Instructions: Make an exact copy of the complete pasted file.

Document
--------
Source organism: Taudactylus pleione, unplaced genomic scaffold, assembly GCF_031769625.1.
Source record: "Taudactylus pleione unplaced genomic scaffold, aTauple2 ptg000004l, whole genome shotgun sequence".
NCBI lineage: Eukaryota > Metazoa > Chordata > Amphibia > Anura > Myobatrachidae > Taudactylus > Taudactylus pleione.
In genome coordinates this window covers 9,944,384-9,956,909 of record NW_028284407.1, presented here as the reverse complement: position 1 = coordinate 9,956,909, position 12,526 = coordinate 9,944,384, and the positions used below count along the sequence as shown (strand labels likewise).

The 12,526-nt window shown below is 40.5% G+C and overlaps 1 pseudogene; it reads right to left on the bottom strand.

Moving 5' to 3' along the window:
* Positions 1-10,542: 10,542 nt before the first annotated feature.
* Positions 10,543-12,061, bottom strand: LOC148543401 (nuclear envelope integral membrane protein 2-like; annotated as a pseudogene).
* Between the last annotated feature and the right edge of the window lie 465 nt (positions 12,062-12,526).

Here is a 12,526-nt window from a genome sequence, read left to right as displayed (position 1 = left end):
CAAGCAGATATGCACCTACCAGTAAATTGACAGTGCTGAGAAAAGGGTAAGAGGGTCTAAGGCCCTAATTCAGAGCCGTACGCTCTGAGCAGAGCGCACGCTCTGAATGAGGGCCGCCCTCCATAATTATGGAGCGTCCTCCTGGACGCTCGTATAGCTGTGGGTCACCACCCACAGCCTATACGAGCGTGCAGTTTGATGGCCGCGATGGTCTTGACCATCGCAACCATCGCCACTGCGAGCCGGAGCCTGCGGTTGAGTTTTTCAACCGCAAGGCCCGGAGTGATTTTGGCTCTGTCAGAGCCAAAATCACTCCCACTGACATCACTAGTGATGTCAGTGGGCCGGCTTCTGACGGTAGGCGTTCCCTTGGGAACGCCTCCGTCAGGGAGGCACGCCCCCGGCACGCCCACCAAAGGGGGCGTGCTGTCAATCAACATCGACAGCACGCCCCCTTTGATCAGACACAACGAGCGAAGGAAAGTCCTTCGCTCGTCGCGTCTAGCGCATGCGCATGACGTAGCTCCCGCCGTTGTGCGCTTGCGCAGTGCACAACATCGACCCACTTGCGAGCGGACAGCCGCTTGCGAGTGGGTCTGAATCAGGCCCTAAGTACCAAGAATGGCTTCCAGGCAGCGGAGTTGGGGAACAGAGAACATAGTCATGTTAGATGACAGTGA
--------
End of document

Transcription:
Source organism: Taudactylus pleione, unplaced genomic scaffold, assembly GCF_031769625.1.
Source record: "Taudactylus pleione unplaced genomic scaffold, aTauple2 ptg000004l, whole genome shotgun sequence".
NCBI lineage: Eukaryota > Metazoa > Chordata > Amphibia > Anura > Myobatrachidae > Taudactylus > Taudactylus pleione.
In genome coordinates this window covers 9,944,384-9,956,909 of record NW_028284407.1, presented here as the reverse complement: position 1 = coordinate 9,956,909, position 12,526 = coordinate 9,944,384, and the positions used below count along the sequence as shown (strand labels likewise).

The 12,526-nt window shown below is 40.5% G+C and overlaps 1 pseudogene; it reads right to left on the bottom strand.

Moving 5' to 3' along the window:
* Positions 1-10,542: 10,542 nt before the first annotated feature.
* Positions 10,543-12,061, bottom strand: LOC148543401 (nuclear envelope integral membrane protein 2-like; annotated as a pseudogene).
* Between the last annotated feature and the right edge of the window lie 465 nt (positions 12,062-12,526).

Here is a 12,526-nt window from a genome sequence, read left to right as displayed (position 1 = left end):
CAAGCAGATATGCACCTACCAGTAAATTGACAGTGCTGAGAAAAGGGTAAGAGGGTCTAAGGCCCTAATTCAGAGCCGTACGCTCTGAGCAGAGCGCACGCTCTGAATGAGGGCCGCCCTCCATAATTATGGAGCGTCCTCCTGGACGCTCGTATAGCTGTGGGTCACCACCCACAGCCTATACGAGCGTGCAGTTTGATGGCCGCGATGGTCTTGACCATCGCAACCATCGCCACTGCGAGCCGGAGCCTGCGGTTGAGTTTTTCAACCGCAAGGCCCGGAGTGATTTTGGCTCTGTCAGAGCCAAAATCACTCCCACTGACATCACTAGTGATGTCAGTGGGCCGGCTTCTGACGGTAGGCGTTCCCTTGGGAACGCCTCCGTCAGGGAGGCACGCCCCCGGCACGCCCACCAAAGGGGGCGTGCTGTCAATCAACATCGACAGCACGCCCCCTTTGATCAGACACAACGAGCGAAGGAAAGTCCTTCGCTCGTCGCGTCTAGCGCATGCGCATGACGTAGCTCCCGCCGTTGTGCGCTTGCGCAGTGCACAACATCGACCCACTTGCGAGCGGACAGCCGCTTGCGAGTGGGTCTGAATCAGGCCCTAAGTACCAAGAATGGCTTCCAGGCAGCGGAGTTGGGGAACAGAGAACATAGTCATGTTAGATGACAGTGA